Backup singers live in a world that lies just beyond the spotlight. Their voices bring harmony to the biggest bands in popular music, but we've had no idea who these singers are or what lives they lead, until now.
The backup singer exists in a strange place in the pop music world; they are always in the shadow of the feature artists even when they are in front of them in concert while they provide a vital foundation for the music. Through interviews with veterans and concert footage, the history of these predominately African-American singers is explored through the rock era. Furthermore, special focus is given to special stand outs who endeavored to make a living in the art burdened with a low profile and more personal career frustrations, especially those who faced the very different challenge of singing in the spotlight themselves. Written by
Kenneth Chisholm (email@example.com)
There are some people who toil anonymously in the music business: session musicians, recording engineers, producers and so on. And then there are the backup singers. Many of those, probably most dream of being out front, becoming a star, and gaining worldwide fame, applause, respect.
For most, it doesn't happen. Once in a while somebody breaks through: Whitney Houston, Mariah Carey, Elton John, Barry Manilow, Sheryl Crowe, Phil Collins. More often, it's a day job, and they are called for sessions, sing their part and go home. Sometimes they will be a permanent part of the act, like the Raylettes with Ray Charles, but they don't get the big rewards the upfront star does.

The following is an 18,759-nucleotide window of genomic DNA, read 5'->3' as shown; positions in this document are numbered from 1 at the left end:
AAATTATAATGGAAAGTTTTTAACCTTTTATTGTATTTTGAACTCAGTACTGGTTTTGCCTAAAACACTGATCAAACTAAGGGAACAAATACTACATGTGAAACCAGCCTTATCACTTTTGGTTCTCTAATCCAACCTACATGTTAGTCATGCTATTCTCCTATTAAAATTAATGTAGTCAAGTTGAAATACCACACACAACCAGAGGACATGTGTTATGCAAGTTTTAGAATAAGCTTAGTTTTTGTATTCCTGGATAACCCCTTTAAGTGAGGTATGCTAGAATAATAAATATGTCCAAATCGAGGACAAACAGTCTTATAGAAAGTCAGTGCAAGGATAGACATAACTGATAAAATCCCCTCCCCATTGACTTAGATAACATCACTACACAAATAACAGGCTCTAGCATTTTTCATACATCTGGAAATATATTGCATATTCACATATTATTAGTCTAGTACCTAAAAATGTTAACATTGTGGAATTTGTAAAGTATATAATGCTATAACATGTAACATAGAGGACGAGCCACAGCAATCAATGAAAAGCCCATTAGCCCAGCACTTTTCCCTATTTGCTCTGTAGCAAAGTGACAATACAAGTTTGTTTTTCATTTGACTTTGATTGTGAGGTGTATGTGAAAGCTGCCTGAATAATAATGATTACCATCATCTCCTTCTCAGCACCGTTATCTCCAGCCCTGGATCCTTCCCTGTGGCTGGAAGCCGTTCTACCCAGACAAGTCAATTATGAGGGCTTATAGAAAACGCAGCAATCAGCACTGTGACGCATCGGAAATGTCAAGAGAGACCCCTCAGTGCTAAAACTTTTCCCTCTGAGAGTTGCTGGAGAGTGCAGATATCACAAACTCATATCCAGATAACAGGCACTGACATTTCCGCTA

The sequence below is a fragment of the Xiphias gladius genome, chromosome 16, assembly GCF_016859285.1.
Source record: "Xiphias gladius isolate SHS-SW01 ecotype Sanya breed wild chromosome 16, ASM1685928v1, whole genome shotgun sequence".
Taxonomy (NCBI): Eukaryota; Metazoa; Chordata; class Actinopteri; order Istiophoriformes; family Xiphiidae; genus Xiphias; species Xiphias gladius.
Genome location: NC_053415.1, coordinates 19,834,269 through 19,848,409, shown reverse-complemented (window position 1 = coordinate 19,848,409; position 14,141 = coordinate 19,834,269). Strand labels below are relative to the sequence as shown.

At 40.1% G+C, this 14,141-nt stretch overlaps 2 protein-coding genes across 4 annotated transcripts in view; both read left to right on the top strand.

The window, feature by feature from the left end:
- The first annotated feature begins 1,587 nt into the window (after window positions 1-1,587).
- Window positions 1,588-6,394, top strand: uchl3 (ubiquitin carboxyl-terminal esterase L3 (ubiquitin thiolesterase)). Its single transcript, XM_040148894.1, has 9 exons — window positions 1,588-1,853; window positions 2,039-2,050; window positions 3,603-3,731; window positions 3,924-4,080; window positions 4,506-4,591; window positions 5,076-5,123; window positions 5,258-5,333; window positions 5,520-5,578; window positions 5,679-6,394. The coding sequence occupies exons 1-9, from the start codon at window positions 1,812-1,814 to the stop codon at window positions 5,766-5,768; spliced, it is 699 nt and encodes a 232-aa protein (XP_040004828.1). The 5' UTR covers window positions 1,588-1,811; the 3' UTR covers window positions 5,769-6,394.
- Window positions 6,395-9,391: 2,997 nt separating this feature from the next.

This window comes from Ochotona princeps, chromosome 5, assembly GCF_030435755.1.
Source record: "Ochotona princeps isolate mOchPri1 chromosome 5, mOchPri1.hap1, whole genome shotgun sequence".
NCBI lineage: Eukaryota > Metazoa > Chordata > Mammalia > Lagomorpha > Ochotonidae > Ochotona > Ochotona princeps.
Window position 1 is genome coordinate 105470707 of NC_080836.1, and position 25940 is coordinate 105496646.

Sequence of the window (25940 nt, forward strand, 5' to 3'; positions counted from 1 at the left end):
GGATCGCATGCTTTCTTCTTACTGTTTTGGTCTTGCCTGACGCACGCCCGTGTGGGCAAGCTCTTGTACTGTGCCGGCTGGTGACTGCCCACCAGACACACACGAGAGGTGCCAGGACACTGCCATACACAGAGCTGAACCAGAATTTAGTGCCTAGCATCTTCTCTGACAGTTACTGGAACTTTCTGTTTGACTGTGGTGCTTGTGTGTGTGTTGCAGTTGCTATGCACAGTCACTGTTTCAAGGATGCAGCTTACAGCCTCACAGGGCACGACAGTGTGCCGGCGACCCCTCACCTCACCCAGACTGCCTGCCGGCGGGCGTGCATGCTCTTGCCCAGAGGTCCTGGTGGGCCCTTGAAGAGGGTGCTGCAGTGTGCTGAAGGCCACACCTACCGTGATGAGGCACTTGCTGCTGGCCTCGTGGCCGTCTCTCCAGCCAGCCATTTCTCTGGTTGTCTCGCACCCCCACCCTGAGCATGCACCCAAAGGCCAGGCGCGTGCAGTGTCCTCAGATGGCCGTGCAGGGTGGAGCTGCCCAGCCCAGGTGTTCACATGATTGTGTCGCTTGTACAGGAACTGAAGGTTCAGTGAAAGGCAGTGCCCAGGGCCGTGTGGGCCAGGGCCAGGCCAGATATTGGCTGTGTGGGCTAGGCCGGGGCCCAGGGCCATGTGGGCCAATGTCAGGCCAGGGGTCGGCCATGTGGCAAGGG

Such is the story of "20 Feet From Stardom", where we meet a half dozen or more who have had a career in the back light, occasionally getting the break to record their own album, and then ... nothing. Darlene Love was the voice of the Crystals, except Phil Spector kept slapping somebody else's name on her recordings and she got nothing. (She ended up cleaning houses for a living. But two years ago, in much belated recognition, she was inducted into the Rock & Roll Hall of Fame.) Merry Clayton is another; she's the haunting female lead on the Stones "Gimme Shelter", but as a solo artist she just never took off.
It's a well constructed film, and if a bit indulgent here or there, it's just a matter of choice in the editing booth, not a failure of the director to deliver.
If you have any interest in the music industry, or have ever thought of a career as a singer, this is a great lesson on the realities of that business. (This would also apply to acting, where "That Guy" did a similar riff on that equally competitive business.
Of course it's worth noting that while there are lots of people "20 Feet from Stardom", there are legions more who never even get that close, and who wind up singing in saloons, street corners, and even subway stops. It's a tough world out there. "20 Feet From Stardom" picks a point closer to the pinnacle, but not quite, and that's what makes it interesting.
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